Cities, counties and states are moving at different speeds when it comes to lifting restrictions imposed during the COVID-19 pandemic. That can create problems between neighboring states... like North and South Carolina.
Brunswick County shares its southwest border with South Carolina. Lisa Pokoluk - a single working mom with two children - lives just a few miles north of that border, in the town of Shallotte. She is concerned that South Carolina’s move to quickly return to normal puts others in the area at risk.
“It does. I'm actually somebody who self-quarantined early. My dad's in hospice at home. So he's 87 and you know, if any of us get it, it's done. You know he's really going to be in bad shape.”
She says North Carolina has done well, so far, during the pandemic.
“You know, we are in a situation here in North Carolina, we've been pretty fortunate, especially in these rural coastal counties where we haven't seen a lot of COVID activity. And I'd like to keep it that way now that we're on the verge of going into what would be our tourist season. It's very concerning for me for beaches to be open that would cause people from up North that are experiencing a much greater risk of much greater activity of COVID up there to be coming here. And you know, even if hotels were closed, people have vacation homes here, they're not coming so far because the beaches aren't open. So as the more things open, the more we're going to see that activity. And then I'm concerned that the more our cases are going to go up.”
Bruce Lynch lives in Myrtle Beach, on the other side of the line.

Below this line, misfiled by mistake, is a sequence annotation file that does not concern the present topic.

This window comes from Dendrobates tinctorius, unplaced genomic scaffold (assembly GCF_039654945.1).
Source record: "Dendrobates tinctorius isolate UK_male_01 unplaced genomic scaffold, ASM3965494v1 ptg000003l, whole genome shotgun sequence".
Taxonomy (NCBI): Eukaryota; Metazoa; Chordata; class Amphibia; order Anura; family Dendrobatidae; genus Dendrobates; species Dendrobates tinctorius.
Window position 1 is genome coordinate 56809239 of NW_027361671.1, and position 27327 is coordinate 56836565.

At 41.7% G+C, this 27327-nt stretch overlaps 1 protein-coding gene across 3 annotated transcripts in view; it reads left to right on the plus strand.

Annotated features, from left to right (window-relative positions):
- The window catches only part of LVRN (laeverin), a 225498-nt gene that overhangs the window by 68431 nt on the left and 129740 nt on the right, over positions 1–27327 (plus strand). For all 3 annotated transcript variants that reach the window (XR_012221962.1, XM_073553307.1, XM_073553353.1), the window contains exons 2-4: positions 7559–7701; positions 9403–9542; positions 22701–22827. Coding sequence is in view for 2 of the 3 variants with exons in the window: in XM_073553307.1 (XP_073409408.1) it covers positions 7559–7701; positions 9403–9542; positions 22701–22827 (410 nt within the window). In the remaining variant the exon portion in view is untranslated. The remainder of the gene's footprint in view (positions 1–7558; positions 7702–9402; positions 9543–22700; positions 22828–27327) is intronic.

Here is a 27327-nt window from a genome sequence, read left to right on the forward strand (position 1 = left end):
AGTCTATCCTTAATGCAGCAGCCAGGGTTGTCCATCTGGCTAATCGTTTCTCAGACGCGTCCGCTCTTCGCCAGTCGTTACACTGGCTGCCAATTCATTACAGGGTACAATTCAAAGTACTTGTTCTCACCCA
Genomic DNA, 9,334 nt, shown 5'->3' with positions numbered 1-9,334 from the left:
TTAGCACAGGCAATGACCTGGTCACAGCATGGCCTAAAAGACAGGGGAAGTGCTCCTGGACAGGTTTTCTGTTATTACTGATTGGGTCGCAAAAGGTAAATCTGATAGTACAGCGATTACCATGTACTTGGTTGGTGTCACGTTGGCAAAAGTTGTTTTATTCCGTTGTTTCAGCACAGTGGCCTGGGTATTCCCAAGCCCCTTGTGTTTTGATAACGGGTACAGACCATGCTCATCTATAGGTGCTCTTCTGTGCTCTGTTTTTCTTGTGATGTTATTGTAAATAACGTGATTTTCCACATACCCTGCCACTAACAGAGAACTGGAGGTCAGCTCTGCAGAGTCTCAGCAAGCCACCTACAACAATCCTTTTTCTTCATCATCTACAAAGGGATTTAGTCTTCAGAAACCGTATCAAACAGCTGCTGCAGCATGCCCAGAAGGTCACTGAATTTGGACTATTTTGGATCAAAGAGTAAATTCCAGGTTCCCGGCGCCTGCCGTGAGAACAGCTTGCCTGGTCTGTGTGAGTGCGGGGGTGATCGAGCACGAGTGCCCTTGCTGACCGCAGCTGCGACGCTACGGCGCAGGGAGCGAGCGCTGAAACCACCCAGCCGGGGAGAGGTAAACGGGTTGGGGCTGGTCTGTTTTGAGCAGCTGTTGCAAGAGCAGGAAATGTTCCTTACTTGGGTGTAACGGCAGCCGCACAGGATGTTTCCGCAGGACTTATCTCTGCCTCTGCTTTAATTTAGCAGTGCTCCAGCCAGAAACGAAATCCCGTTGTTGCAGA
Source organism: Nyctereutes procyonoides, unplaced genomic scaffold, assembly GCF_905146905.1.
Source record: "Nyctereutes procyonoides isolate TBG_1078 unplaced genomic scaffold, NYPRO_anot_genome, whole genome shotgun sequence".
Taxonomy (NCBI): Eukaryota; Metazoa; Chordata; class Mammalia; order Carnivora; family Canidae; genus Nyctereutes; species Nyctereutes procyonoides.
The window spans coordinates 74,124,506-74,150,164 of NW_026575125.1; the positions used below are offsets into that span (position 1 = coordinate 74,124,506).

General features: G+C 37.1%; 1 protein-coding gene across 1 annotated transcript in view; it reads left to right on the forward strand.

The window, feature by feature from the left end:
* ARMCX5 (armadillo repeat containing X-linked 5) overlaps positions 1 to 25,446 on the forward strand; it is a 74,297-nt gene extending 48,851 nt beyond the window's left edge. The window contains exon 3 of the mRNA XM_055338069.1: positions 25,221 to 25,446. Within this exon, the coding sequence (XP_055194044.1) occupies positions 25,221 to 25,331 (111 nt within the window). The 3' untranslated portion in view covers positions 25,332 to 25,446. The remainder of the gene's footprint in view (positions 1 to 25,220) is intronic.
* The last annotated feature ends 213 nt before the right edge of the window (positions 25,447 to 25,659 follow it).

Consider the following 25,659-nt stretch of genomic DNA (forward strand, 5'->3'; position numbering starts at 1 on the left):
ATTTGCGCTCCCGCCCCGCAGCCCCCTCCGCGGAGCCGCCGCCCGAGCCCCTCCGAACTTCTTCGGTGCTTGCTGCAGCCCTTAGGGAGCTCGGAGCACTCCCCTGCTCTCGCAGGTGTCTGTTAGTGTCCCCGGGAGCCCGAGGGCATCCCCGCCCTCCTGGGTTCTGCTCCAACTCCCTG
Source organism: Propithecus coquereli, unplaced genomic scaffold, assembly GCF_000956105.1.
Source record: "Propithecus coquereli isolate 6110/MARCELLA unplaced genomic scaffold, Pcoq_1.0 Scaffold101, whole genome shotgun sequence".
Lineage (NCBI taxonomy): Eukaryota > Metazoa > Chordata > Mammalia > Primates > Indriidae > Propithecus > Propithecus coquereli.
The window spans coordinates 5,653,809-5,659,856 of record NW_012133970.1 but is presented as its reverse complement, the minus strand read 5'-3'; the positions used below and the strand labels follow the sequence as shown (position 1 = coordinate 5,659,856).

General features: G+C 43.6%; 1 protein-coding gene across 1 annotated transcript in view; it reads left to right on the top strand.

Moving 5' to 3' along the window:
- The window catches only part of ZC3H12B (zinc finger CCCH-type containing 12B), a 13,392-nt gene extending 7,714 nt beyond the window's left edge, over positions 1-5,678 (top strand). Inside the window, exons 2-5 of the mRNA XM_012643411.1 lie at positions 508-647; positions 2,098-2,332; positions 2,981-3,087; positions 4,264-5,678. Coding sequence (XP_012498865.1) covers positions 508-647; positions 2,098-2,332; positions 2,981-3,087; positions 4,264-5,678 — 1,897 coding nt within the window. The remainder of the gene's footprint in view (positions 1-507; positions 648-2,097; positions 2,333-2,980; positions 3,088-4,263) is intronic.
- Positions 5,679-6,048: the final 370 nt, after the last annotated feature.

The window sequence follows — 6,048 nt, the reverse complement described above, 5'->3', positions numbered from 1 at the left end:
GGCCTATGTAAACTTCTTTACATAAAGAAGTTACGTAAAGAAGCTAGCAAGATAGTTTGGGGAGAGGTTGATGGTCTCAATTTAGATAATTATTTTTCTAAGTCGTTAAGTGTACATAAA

“I am okay with it as long as it is done in a smart fashion; hopefully, maintaining the social distancing guidelines.”
But Lynch shares the concern about the arrival of tourists.
“I am concerned about, possibly trying to ramp up for the tourist season since, we don't seem to be a hotspot, but most of our local tourists our yearly tourists come from, some of the hotspots around the country. You know, New York, New Jersey, the Northeast, cause we are a day drive away versus, you know, flying to Florida. So that's my, that's my only concern. I'm not, I haven't really heard about how they're going to handle like the tourist part of it that, you know, right now the governor had a mandate that anybody who comes to the area, stays in a quarantine for 14 days. I don't know how strictly that's been enforced.”
Lisa Pokoluk doesn’t have much faith in people following social distance guidelines. She recounts a trip to a Brunswick County beach a few weeks ago, when they were still open but people were being encouraged to stay apart.
“And I got to Ocean Isle Beach and there were these six groups of teenagers with more than 20 kids playing football, wrestling, rolling around. And unfortunately I would love to say that if we opened the beaches and started to open things, that people would do the responsible thing, right. That they would do their best to social distance, that they would stay in small groups, be with only their people, their family, that kind of thing. People they already cohabitate with. That's not what I'm seeing. You know, that's not what we're seeing even with stay at home orders. So unfortunately I feel like the more we relax, that the worst that's going to get. People are not doing a good job of policing themselves in my estimation.”
Vince Winkel, WHQR News.